President Donald Trump indicated that he is considering a posthumous “full pardon” for boxing champion Jack Johnson after actor Sylvester Stallone spoke with him on the phone about the case.
Johnson became the first black heavyweight world champion boxer when he famously won a match in 1908.
“Sylvester Stallone called me with the story of heavyweight boxing champion Jack Johnson. His trials and tribulations were great, his life complex and controversial,” Trump wrote on Twitter. “Others have looked at this over the years, most thought it would be done, but yes, I am considering a Full Pardon!”
According to a documentary about Jackson, he beat his girlfriend, Etta Duryea, sending her to the hospital. Though they were later married, she suffered from depression and committed suicide with a gunshot to the head.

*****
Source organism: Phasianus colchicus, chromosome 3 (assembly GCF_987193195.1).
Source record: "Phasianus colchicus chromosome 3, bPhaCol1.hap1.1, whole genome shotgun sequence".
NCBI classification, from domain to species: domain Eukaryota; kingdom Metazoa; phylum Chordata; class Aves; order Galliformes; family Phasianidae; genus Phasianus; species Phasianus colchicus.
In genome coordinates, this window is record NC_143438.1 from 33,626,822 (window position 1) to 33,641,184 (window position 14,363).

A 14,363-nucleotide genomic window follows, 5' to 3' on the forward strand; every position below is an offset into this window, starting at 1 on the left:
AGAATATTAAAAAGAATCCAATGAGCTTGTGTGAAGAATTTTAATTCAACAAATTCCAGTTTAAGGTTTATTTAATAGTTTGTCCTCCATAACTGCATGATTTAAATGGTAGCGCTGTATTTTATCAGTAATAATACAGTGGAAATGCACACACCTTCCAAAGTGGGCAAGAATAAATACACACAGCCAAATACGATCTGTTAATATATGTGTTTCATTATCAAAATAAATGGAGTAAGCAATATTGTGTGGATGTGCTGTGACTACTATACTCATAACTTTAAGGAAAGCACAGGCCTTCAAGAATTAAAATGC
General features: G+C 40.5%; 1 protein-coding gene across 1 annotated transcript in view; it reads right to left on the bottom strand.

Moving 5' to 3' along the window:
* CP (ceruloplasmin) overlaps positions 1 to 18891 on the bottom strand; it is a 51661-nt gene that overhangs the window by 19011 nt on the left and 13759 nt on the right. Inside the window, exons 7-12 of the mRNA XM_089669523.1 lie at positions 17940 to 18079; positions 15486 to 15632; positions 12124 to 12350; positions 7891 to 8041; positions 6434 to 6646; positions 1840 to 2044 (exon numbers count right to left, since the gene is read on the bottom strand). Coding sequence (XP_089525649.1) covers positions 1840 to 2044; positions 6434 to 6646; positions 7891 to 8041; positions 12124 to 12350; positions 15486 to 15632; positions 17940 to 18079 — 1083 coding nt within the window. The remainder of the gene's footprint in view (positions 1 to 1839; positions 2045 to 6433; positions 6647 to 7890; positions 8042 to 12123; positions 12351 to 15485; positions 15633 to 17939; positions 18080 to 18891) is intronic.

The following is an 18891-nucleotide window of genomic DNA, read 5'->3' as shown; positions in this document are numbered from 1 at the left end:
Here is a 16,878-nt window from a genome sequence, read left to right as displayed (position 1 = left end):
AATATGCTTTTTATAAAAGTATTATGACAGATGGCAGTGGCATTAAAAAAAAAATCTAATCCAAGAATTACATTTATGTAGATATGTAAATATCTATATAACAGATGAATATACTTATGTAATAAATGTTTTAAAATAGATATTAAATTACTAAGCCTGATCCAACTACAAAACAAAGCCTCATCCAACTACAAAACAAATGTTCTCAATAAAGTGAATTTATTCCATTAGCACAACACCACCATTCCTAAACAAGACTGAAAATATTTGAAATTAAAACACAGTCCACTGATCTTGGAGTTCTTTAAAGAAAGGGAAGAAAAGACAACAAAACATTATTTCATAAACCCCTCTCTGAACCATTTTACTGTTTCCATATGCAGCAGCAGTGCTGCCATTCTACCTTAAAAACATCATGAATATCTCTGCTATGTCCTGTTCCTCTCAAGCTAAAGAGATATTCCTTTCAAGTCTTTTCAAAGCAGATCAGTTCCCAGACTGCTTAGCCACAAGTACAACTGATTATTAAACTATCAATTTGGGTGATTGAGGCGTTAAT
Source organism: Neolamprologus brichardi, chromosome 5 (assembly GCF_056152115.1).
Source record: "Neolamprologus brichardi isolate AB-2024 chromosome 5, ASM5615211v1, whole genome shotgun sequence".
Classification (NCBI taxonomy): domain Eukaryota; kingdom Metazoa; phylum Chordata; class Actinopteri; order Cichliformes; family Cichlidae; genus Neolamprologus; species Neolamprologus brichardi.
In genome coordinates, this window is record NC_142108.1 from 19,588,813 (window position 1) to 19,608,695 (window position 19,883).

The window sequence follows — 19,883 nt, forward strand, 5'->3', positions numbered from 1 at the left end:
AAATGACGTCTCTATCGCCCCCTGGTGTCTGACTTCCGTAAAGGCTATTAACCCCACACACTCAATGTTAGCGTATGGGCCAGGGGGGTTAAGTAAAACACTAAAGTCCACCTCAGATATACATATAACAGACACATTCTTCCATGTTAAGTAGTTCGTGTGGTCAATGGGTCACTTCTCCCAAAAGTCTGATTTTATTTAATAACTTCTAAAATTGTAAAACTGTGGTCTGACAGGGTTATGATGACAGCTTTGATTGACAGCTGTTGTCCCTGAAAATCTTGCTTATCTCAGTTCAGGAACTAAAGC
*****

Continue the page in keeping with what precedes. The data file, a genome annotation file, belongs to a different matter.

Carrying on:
Despite his celebrity, he was convicted of violating the Mann Act by transporting a woman across state lines “for immoral purposes” while he had relationships with white prostitutes, according to The Undefeated website. He married one of the women, Lucille Cameron, but the government convicted him based on the relationship he had with another woman, Belle Schreiber.
Jackson fled the country to escape prison but returned in 1920 to serve his sentence, spending ten months in prison.
He died in a car accident in 1946 at the age of 68.
Several political figures have pressed for a full posthumous pardon for Jackson, including Sens. John McCain and Harry Reid. In 2015, Congress passed a resolution supporting the pardon.
Former Presidents George W. Bush and Barack Obama did not issue a pardon, despite growing public support:
Sylvester Stallone called me with the story of heavyweight boxing champion Jack Johnson. His trials and tribulations were great, his life complex and controversial. Others have looked at this over the years, most thought it would be done, but yes, I am considering a Full Pardon!
— Donald J. Trump (@realDonaldTrump) April 21, 2018